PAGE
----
If you would like to learn more about our student government, please watch our video.
Where Everybody Belongs (WEB)
WEB, Where Everybody Belongs, is a middle school transition program. WEB Leaders welcome sixth graders to Heath Middle School to help students feel comfortable and successful throughout their first year of their middle school experience. This leadership position is open for current 7th graders who will be 8th graders next year!
We are looking for kind, empathetic students who are willing to step outside of their comfort zone to be positive, enthusiastic leaders to our incoming 6th graders.
As 8th grade WEB Leaders, members are trained to act as positive role models, mentors and teachers who guide sixth graders to discover what it takes to be successful in middle school. Please complete this application to be considered for a leadership role in WEB for the 2021-22 school year!
No Place for Hate
We know kindness when we see it: someone performs a generous deed, listens with a sympathetic ear, offers a heartfelt compliment to a friend, family member or even a stranger. We see kindness promoted visibly through public awareness campaigns like Random Acts of Kindness.
Spreading kindness empowers students to engage in social action and activism. At Heath, we are empowering students to not only feel safe in classrooms, but brave classrooms. By having safe, brave classrooms, students feel included, respected to be themselves, and be empathetic. No Place for Hate is a self-directed program that allows students and their community to have a role in combating bias and bullying as a means to stop the escalation of hate.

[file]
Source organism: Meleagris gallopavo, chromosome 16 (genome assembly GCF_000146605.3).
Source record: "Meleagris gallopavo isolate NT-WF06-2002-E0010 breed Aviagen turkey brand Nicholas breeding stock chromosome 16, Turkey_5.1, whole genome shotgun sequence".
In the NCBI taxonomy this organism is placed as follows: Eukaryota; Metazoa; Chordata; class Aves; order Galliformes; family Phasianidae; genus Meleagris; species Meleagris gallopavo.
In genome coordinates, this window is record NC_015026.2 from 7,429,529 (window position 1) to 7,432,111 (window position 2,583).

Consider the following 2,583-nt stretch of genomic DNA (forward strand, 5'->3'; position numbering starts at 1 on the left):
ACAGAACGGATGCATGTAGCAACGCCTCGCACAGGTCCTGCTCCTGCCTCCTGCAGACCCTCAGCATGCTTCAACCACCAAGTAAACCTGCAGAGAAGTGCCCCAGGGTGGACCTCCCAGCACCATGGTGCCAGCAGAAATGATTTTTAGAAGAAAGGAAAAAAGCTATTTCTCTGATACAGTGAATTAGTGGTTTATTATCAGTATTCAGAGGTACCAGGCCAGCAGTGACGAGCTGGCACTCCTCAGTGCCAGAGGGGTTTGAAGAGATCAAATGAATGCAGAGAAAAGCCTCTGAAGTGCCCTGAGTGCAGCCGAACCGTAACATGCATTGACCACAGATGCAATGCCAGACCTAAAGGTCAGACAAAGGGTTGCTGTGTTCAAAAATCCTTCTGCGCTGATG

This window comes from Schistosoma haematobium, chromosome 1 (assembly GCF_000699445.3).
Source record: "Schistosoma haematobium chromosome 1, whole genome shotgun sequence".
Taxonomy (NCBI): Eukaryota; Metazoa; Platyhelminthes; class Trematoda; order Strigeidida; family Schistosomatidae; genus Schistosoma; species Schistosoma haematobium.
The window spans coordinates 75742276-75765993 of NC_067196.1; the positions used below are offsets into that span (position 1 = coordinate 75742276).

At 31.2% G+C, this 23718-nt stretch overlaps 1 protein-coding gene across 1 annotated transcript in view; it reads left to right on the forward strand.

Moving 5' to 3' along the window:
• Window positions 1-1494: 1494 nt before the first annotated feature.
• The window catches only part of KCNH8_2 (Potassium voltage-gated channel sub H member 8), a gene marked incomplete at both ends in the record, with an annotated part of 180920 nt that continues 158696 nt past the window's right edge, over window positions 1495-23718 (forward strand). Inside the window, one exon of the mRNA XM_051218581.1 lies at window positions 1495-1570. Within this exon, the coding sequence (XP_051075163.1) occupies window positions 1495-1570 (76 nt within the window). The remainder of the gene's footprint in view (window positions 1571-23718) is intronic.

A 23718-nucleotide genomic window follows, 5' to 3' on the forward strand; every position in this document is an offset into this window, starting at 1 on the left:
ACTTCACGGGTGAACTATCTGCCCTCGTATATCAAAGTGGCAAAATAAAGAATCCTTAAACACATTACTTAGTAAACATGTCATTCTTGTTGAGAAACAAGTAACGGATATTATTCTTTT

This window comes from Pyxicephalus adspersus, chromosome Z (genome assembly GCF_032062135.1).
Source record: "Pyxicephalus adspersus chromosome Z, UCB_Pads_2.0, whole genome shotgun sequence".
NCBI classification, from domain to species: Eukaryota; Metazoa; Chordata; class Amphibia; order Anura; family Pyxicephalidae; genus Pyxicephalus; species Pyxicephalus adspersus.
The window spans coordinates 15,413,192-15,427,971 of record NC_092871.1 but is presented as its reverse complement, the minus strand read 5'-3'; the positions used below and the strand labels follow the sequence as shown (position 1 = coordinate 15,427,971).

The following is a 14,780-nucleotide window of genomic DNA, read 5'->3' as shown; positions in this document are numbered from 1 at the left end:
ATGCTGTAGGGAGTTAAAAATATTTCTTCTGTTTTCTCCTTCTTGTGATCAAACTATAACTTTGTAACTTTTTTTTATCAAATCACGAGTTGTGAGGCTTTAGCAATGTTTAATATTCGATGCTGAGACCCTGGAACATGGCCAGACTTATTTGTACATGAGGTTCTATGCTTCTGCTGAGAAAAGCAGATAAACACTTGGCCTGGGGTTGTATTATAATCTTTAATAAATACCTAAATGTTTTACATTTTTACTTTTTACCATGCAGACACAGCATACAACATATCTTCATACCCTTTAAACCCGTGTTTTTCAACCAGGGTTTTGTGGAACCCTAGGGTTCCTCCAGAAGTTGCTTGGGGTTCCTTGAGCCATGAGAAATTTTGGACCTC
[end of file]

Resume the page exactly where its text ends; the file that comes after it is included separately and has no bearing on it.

Here's a list of possible guidelines for brave spaces/classrooms:
- Be open to different and multiple viewpoints and perspectives, especially those that differ from yours.
- If people share experiences and feelings that are different or unfamiliar to you, show respect by taking them seriously and understand the impact of your response.
- Explore, recognize and acknowledge your privilege.
- Even if you are uncomfortable or unsure, contribute and take risks.
- Make space by sharing speaking time; try to speak after others who have not spoken.
- Listen actively, even and especially when people say things that are difficult to hear.
- Find ways to challenge others with respect and care and be open to challenging your own points of view.
- Work hard not to be defensive if people challenge what you say or the impact of your words.
- Commit to confidentiality and not disclosing what people say; at the same time, take responsibility for sharing important messages and themes outside the group or class. One way to think about this is: "stories stay, lessons leave."
More information coming this fall.